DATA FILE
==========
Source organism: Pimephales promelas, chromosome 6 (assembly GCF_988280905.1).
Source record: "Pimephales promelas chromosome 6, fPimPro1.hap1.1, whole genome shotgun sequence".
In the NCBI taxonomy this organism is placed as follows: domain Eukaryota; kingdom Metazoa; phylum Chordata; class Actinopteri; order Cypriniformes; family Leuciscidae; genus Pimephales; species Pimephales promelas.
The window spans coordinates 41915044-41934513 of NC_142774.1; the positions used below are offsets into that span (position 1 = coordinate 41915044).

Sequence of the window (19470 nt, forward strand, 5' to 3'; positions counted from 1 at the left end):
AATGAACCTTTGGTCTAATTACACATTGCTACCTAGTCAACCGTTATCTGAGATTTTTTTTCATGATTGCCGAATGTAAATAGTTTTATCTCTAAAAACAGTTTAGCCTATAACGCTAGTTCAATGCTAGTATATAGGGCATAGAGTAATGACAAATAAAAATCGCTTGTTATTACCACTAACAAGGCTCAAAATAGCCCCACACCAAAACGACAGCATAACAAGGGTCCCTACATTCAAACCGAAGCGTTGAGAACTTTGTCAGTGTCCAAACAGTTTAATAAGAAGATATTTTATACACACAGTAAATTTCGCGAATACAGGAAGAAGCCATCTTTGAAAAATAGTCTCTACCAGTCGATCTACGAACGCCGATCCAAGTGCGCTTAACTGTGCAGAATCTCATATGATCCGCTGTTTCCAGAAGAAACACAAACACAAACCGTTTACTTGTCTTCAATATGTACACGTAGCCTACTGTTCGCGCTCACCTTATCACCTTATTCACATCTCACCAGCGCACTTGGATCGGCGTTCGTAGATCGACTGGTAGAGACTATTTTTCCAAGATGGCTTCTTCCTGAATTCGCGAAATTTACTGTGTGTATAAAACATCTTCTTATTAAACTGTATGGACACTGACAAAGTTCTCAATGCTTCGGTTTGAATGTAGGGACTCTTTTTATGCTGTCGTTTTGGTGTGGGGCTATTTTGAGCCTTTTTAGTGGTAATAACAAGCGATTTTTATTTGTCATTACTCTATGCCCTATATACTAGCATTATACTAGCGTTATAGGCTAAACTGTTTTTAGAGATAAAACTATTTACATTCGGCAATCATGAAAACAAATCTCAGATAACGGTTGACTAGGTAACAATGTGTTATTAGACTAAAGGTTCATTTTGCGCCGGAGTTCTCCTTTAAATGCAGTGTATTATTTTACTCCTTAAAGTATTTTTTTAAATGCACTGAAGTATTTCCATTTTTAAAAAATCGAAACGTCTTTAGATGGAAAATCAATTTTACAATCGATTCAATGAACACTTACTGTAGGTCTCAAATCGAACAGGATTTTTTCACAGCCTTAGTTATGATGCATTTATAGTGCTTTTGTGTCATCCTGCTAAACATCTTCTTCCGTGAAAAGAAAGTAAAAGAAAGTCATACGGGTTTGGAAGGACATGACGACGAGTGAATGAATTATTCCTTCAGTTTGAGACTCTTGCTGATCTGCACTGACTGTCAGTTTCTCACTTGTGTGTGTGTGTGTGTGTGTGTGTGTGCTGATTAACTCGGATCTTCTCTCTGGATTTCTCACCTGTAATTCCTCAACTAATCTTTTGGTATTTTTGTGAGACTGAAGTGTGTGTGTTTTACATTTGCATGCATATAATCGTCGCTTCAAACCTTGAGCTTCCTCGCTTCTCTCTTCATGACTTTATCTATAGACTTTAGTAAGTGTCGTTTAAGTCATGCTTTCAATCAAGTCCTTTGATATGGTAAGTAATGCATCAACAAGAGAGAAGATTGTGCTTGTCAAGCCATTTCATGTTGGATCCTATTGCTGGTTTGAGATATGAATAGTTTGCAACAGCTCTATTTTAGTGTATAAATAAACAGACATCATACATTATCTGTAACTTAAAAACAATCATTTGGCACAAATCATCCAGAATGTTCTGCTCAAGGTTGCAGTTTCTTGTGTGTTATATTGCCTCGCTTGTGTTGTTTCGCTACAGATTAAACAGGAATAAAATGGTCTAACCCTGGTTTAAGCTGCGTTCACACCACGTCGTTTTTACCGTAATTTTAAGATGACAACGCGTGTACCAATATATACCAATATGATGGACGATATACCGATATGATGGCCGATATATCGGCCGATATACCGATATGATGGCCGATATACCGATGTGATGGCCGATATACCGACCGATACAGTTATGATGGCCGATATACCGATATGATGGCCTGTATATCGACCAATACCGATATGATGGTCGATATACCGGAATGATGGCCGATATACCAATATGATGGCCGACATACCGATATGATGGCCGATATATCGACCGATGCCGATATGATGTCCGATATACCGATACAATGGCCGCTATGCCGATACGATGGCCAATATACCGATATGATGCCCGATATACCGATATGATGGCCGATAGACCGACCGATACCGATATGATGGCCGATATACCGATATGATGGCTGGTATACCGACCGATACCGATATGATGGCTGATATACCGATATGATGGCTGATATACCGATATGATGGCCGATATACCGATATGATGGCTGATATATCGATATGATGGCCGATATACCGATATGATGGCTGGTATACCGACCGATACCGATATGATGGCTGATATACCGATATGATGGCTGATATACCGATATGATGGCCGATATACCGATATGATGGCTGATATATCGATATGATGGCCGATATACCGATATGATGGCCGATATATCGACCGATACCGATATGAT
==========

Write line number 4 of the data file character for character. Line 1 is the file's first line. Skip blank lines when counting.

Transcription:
The window spans coordinates 41915044-41934513 of NC_142774.1; the positions used below are offsets into that span (position 1 = coordinate 41915044).